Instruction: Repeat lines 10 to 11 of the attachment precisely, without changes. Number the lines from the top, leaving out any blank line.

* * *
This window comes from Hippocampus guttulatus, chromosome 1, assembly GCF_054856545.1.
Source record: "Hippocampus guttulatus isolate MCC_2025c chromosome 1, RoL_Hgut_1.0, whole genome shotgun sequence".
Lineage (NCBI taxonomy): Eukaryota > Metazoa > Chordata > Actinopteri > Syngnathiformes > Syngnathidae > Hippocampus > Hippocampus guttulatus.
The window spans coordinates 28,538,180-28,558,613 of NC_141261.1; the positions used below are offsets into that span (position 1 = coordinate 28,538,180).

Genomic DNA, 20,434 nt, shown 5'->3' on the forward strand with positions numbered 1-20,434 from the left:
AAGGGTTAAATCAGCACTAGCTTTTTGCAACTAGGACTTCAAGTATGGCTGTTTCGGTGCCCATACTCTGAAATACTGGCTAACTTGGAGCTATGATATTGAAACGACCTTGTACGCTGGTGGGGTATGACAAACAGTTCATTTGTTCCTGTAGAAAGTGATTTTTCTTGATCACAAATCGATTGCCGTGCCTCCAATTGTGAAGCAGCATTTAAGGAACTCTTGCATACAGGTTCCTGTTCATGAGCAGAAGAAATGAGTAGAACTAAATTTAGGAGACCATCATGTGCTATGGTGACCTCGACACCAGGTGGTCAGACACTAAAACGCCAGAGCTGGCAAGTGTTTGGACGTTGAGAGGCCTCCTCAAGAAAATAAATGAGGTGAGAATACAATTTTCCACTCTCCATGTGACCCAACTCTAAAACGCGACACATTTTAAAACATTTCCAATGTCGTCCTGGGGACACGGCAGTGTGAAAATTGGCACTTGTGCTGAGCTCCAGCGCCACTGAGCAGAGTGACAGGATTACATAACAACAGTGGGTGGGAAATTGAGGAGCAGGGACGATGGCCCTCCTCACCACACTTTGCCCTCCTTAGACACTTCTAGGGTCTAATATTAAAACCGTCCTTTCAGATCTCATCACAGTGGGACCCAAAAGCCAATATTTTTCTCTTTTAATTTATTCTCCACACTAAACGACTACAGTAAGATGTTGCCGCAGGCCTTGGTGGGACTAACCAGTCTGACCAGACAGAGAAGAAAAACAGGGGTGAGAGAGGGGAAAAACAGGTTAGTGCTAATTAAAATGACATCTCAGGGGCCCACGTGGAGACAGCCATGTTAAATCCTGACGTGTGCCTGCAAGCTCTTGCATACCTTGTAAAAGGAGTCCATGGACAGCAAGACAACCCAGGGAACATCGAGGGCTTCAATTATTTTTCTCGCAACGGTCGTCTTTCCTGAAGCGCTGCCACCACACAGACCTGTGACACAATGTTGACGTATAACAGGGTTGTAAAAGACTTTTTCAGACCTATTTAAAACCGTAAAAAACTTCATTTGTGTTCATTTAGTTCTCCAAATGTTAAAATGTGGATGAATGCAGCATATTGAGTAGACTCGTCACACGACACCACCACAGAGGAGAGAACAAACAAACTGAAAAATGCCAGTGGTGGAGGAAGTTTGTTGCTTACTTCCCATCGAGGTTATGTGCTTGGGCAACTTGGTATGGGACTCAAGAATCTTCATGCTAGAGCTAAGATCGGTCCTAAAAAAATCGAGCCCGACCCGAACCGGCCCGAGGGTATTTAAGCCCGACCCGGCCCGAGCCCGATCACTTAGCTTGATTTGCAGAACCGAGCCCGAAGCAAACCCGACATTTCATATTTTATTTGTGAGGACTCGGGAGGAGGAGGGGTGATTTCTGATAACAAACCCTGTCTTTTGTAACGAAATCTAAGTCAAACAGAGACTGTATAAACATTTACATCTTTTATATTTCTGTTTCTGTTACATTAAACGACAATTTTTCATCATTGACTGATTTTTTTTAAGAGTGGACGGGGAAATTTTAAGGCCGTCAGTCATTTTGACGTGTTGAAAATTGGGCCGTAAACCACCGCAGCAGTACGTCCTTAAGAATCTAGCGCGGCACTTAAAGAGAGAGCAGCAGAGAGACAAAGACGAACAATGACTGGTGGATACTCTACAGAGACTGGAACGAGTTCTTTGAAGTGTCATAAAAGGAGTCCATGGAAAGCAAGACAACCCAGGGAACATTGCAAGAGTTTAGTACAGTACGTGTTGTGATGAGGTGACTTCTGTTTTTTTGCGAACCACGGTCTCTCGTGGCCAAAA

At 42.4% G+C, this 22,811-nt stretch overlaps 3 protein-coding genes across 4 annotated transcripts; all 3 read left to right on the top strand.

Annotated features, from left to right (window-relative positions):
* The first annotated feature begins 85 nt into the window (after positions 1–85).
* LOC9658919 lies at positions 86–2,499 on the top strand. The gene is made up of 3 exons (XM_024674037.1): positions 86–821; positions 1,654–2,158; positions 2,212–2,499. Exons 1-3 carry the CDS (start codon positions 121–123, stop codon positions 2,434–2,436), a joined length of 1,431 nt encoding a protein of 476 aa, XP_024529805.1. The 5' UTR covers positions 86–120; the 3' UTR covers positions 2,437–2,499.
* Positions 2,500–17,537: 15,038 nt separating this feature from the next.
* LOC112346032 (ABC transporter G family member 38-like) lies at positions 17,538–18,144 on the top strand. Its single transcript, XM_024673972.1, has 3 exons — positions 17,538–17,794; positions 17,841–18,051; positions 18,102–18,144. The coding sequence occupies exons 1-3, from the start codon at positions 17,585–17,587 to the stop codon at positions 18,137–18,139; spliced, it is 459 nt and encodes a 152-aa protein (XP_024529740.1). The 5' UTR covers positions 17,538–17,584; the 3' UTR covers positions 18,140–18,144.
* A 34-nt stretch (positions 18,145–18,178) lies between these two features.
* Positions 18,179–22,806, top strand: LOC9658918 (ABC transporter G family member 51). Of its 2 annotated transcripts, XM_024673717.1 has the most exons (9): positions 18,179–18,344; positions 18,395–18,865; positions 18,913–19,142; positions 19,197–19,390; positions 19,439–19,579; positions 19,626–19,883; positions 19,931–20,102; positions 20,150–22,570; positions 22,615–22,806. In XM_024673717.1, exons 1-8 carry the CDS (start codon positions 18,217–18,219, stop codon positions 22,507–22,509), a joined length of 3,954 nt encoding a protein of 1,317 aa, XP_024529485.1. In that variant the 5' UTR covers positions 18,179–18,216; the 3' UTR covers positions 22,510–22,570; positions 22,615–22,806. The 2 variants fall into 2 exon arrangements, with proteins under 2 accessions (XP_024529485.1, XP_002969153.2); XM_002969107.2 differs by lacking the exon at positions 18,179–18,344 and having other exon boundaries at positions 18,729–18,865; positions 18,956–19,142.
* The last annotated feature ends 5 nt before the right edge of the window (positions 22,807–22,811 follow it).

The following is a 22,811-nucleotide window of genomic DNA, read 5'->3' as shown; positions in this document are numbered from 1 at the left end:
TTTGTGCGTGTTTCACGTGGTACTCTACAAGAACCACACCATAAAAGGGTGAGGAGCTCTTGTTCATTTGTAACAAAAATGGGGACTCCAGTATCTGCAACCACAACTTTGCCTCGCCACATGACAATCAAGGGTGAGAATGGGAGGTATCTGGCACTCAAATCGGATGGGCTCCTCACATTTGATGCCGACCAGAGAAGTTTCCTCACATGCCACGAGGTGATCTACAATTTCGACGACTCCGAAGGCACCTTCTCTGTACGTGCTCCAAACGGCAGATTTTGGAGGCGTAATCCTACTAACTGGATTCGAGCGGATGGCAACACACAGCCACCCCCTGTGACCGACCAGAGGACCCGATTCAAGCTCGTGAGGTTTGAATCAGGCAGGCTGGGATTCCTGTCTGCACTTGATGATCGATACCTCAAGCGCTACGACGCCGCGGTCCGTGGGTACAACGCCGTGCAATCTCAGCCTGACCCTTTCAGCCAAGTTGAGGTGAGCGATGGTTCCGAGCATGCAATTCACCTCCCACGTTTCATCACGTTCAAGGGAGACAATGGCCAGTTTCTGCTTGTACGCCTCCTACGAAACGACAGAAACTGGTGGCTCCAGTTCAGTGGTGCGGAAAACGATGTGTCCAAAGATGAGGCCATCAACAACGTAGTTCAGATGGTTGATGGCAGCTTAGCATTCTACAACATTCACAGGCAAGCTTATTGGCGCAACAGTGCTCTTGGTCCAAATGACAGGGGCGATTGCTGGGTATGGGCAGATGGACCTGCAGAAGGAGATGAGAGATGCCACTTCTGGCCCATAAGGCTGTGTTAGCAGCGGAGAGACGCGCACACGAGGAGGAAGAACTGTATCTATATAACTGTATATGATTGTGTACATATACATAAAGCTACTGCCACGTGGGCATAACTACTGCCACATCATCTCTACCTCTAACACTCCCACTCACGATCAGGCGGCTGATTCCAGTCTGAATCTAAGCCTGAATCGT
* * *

* LOC9658919 lies at positions 86–2,499 on the top strand. The gene is made up of 3 exons (XM_024674037.1): positions 86–821; positions 1,654–2,158; positions 2,212–2,499. Exons 1-3 carry the CDS (start codon positions 121–123, stop codon positions 2,434–2,436), a joined length of 1,431 nt encoding a protein of 476 aa, XP_024529805.1. The 5' UTR covers positions 86–120; the 3' UTR covers positions 2,437–2,499.
* Positions 2,500–17,537: 15,038 nt separating this feature from the next.